|DVD Photos of Hayashi and Moy by Nancy Wong|
There is crime during the evening, but very little. No violence. No sex. In the first, Chan is Missing (1982), we witness two Chinese taxi drivers (Wood Moy and Marc Hayashi) searching for…well Chan, a character no one knows well. In fact they all seem to know a different Chan. But plot here is merely an excuse to travel through San Francisco’s Chinatown — the real one, not the exotic Hollywood version with stereotypical characters. In fact, the black and white, near documentary style is both the film’s strength and weakness. It’s a great way to begin to understand Chinese culture in America. For example, we have a glimpse at the cultural differences between American-born Chinese and Chinese immigrants. But director Wayne Wang’s mix of a real-life documentary with a tale of suspense has its awkward moments.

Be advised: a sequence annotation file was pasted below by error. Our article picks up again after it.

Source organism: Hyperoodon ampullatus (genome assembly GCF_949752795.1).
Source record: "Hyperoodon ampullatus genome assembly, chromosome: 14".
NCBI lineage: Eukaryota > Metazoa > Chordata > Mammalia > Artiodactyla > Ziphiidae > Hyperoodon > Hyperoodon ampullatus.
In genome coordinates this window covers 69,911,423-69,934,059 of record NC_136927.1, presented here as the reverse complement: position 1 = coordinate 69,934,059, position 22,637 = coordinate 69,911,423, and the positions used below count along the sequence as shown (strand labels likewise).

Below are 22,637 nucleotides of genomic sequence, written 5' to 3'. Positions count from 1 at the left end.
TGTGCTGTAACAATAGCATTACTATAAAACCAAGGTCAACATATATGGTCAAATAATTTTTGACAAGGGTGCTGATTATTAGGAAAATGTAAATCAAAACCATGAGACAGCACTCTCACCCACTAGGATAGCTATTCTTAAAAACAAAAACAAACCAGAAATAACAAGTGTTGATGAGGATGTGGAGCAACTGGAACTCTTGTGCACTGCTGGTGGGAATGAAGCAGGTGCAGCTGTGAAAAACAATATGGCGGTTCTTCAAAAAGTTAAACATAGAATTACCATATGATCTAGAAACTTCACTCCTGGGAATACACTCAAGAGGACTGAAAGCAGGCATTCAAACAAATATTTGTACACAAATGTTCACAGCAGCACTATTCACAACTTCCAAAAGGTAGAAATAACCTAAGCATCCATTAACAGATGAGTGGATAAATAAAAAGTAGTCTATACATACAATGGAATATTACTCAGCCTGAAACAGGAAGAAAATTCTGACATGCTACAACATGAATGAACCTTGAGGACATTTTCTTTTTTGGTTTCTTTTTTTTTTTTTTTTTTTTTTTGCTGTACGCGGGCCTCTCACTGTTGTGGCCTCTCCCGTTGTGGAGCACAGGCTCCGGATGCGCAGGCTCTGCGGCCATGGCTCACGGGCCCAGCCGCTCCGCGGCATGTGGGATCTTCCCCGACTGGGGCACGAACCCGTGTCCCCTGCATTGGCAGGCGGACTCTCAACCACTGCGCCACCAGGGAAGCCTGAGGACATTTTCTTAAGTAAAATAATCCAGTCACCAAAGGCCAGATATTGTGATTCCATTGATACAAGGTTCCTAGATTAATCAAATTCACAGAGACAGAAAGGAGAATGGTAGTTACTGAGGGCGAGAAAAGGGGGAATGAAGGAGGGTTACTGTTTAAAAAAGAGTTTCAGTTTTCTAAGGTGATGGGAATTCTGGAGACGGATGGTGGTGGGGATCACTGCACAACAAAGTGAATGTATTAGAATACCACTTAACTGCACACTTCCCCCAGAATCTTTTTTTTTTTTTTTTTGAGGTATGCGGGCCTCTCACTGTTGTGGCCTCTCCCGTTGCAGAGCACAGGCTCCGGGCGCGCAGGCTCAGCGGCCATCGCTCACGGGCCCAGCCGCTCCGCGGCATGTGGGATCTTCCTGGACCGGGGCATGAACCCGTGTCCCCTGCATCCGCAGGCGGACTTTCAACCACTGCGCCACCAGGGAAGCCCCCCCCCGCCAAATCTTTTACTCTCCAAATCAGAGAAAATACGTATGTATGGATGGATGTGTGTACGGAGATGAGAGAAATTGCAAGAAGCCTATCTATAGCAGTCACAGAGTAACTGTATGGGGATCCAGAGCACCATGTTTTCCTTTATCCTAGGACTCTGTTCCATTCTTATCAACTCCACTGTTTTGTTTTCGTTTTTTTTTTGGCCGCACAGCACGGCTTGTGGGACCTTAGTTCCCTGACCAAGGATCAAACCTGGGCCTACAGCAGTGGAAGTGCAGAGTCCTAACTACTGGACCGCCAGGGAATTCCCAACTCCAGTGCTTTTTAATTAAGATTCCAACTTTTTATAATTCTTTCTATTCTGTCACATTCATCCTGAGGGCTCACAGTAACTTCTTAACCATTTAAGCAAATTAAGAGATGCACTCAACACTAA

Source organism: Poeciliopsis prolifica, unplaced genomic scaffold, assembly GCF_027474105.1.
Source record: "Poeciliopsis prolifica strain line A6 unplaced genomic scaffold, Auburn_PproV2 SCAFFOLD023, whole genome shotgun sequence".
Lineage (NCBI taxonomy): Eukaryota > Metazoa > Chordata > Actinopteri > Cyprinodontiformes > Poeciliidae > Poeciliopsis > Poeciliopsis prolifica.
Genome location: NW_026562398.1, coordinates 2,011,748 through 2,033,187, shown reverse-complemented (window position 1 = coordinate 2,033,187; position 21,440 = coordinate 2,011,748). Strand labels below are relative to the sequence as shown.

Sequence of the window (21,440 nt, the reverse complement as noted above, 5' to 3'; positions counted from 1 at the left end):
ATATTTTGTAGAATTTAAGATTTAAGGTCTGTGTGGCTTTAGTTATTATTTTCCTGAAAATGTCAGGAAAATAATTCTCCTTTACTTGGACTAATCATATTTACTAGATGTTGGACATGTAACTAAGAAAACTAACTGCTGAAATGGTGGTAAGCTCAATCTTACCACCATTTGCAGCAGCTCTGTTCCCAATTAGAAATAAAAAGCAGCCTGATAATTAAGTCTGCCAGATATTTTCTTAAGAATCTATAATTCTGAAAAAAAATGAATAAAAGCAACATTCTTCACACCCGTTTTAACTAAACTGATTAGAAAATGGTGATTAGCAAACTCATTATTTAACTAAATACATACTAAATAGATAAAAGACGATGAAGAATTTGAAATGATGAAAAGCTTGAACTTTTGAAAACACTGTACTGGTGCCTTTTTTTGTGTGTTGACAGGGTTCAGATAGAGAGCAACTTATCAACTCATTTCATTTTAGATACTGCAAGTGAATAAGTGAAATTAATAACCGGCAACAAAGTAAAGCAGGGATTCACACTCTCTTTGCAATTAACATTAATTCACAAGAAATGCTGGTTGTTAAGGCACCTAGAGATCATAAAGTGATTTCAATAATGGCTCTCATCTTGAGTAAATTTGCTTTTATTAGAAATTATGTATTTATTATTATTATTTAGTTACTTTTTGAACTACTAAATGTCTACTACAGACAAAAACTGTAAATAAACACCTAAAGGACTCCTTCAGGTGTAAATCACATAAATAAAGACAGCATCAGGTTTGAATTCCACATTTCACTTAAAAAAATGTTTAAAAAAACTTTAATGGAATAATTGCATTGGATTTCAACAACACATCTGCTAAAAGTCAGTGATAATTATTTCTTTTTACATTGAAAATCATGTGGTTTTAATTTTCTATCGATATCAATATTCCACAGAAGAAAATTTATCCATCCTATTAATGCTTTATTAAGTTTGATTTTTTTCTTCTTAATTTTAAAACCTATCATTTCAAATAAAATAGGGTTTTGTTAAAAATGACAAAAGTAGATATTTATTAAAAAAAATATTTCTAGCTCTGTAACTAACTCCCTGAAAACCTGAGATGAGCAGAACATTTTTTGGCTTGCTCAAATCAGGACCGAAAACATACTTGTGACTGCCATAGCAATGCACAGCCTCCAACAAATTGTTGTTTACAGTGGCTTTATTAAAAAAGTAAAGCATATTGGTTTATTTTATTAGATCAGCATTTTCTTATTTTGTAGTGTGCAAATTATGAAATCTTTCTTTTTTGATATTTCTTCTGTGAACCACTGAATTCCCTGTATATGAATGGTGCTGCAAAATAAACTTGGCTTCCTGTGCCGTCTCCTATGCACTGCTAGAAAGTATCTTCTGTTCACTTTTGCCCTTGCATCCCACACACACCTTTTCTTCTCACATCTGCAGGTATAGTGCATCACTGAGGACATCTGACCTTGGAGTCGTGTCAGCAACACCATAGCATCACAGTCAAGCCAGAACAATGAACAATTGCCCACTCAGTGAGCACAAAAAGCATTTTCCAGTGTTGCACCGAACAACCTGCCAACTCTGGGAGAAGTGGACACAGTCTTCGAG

The second, The Yellow Handkerchief (2010) is a far more polished film. William Hurt is the just-released convict. Kristen Stewart and Eddie Redmayne are the troubled teens. Because of the horrible Louisiana weather, they stumble upon each other. Because of the battered condition of their lonely, lost souls and the need to go somewhere…anywhere… the three slowly bond to discover the road the three of them are now on actually goes somewhere. This is a finely acted small movie that seems to have slipped in under the radar. It also stars Maria Bello, the actress starring in the American version of Prime Suspect.
Drinks for the evening? Seems like a beer evening to me. Because of the strong Chinese half of the double feature, how about Tsingtao?